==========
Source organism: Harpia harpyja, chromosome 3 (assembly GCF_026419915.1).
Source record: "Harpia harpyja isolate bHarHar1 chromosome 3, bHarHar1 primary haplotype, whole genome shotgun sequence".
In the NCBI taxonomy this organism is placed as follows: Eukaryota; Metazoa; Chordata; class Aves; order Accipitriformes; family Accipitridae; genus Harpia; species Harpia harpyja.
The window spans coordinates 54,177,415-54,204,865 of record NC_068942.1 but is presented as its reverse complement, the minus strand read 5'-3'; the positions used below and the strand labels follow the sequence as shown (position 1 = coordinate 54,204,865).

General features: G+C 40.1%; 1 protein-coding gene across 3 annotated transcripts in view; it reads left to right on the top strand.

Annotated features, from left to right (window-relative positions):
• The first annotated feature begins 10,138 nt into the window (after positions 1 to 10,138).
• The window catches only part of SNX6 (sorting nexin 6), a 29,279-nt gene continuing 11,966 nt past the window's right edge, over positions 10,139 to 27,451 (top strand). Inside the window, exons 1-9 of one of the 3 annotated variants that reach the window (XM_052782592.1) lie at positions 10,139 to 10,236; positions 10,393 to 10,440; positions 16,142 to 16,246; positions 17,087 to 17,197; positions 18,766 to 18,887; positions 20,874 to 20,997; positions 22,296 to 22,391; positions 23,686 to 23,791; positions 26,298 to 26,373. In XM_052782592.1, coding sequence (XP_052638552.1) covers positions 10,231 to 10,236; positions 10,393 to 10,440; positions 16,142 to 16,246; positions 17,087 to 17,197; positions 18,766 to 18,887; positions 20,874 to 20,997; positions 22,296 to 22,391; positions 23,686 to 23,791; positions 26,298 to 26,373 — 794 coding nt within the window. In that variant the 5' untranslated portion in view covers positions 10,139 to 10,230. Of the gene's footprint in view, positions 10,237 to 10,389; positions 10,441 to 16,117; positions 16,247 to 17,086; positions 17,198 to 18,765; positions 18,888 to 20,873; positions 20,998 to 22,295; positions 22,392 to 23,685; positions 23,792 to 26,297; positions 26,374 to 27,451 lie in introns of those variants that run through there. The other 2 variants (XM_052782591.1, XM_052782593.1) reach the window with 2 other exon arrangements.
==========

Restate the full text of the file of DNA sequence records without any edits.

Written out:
Source organism: Harpia harpyja, chromosome 3 (assembly GCF_026419915.1).
Source record: "Harpia harpyja isolate bHarHar1 chromosome 3, bHarHar1 primary haplotype, whole genome shotgun sequence".
In the NCBI taxonomy this organism is placed as follows: Eukaryota; Metazoa; Chordata; class Aves; order Accipitriformes; family Accipitridae; genus Harpia; species Harpia harpyja.
The window spans coordinates 54,177,415-54,204,865 of record NC_068942.1 but is presented as its reverse complement, the minus strand read 5'-3'; the positions used below and the strand labels follow the sequence as shown (position 1 = coordinate 54,204,865).

General features: G+C 40.1%; 1 protein-coding gene across 3 annotated transcripts in view; it reads left to right on the top strand.

Annotated features, from left to right (window-relative positions):
• The first annotated feature begins 10,138 nt into the window (after positions 1 to 10,138).
• The window catches only part of SNX6 (sorting nexin 6), a 29,279-nt gene continuing 11,966 nt past the window's right edge, over positions 10,139 to 27,451 (top strand). Inside the window, exons 1-9 of one of the 3 annotated variants that reach the window (XM_052782592.1) lie at positions 10,139 to 10,236; positions 10,393 to 10,440; positions 16,142 to 16,246; positions 17,087 to 17,197; positions 18,766 to 18,887; positions 20,874 to 20,997; positions 22,296 to 22,391; positions 23,686 to 23,791; positions 26,298 to 26,373. In XM_052782592.1, coding sequence (XP_052638552.1) covers positions 10,231 to 10,236; positions 10,393 to 10,440; positions 16,142 to 16,246; positions 17,087 to 17,197; positions 18,766 to 18,887; positions 20,874 to 20,997; positions 22,296 to 22,391; positions 23,686 to 23,791; positions 26,298 to 26,373 — 794 coding nt within the window. In that variant the 5' untranslated portion in view covers positions 10,139 to 10,230. Of the gene's footprint in view, positions 10,237 to 10,389; positions 10,441 to 16,117; positions 16,247 to 17,086; positions 17,198 to 18,765; positions 18,888 to 20,873; positions 20,998 to 22,295; positions 22,392 to 23,685; positions 23,792 to 26,297; positions 26,374 to 27,451 lie in introns of those variants that run through there. The other 2 variants (XM_052782591.1, XM_052782593.1) reach the window with 2 other exon arrangements.